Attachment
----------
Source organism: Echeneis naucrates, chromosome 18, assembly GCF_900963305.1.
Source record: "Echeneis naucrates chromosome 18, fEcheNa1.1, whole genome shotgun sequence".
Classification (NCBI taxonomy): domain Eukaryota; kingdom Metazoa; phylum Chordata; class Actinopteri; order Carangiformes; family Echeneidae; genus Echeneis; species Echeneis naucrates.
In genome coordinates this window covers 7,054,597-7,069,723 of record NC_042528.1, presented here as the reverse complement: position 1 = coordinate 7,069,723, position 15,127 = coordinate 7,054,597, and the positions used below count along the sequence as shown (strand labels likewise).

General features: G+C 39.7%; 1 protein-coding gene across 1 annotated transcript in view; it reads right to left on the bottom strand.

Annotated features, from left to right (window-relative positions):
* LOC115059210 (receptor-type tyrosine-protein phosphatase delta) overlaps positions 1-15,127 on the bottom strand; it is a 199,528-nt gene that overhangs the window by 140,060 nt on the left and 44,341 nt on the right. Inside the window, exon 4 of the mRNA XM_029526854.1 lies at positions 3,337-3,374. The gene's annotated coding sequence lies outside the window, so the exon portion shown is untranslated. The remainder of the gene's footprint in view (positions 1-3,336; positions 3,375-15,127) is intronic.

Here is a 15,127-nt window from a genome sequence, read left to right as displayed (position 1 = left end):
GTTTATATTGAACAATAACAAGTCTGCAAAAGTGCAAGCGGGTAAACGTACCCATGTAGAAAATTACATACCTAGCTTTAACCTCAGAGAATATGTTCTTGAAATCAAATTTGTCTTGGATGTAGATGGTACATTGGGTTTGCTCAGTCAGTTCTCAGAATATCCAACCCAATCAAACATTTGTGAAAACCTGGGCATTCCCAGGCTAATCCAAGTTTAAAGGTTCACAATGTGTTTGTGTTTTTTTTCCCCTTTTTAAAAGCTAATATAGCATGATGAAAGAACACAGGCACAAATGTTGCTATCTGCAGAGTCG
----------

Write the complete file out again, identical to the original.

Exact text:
Source organism: Echeneis naucrates, chromosome 18, assembly GCF_900963305.1.
Source record: "Echeneis naucrates chromosome 18, fEcheNa1.1, whole genome shotgun sequence".
Classification (NCBI taxonomy): domain Eukaryota; kingdom Metazoa; phylum Chordata; class Actinopteri; order Carangiformes; family Echeneidae; genus Echeneis; species Echeneis naucrates.
In genome coordinates this window covers 7,054,597-7,069,723 of record NC_042528.1, presented here as the reverse complement: position 1 = coordinate 7,069,723, position 15,127 = coordinate 7,054,597, and the positions used below count along the sequence as shown (strand labels likewise).

General features: G+C 39.7%; 1 protein-coding gene across 1 annotated transcript in view; it reads right to left on the bottom strand.

Annotated features, from left to right (window-relative positions):
* LOC115059210 (receptor-type tyrosine-protein phosphatase delta) overlaps positions 1-15,127 on the bottom strand; it is a 199,528-nt gene that overhangs the window by 140,060 nt on the left and 44,341 nt on the right. Inside the window, exon 4 of the mRNA XM_029526854.1 lies at positions 3,337-3,374. The gene's annotated coding sequence lies outside the window, so the exon portion shown is untranslated. The remainder of the gene's footprint in view (positions 1-3,336; positions 3,375-15,127) is intronic.

Here is a 15,127-nt window from a genome sequence, read left to right as displayed (position 1 = left end):
GTTTATATTGAACAATAACAAGTCTGCAAAAGTGCAAGCGGGTAAACGTACCCATGTAGAAAATTACATACCTAGCTTTAACCTCAGAGAATATGTTCTTGAAATCAAATTTGTCTTGGATGTAGATGGTACATTGGGTTTGCTCAGTCAGTTCTCAGAATATCCAACCCAATCAAACATTTGTGAAAACCTGGGCATTCCCAGGCTAATCCAAGTTTAAAGGTTCACAATGTGTTTGTGTTTTTTTTCCCCTTTTTAAAAGCTAATATAGCATGATGAAAGAACACAGGCACAAATGTTGCTATCTGCAGAGTCG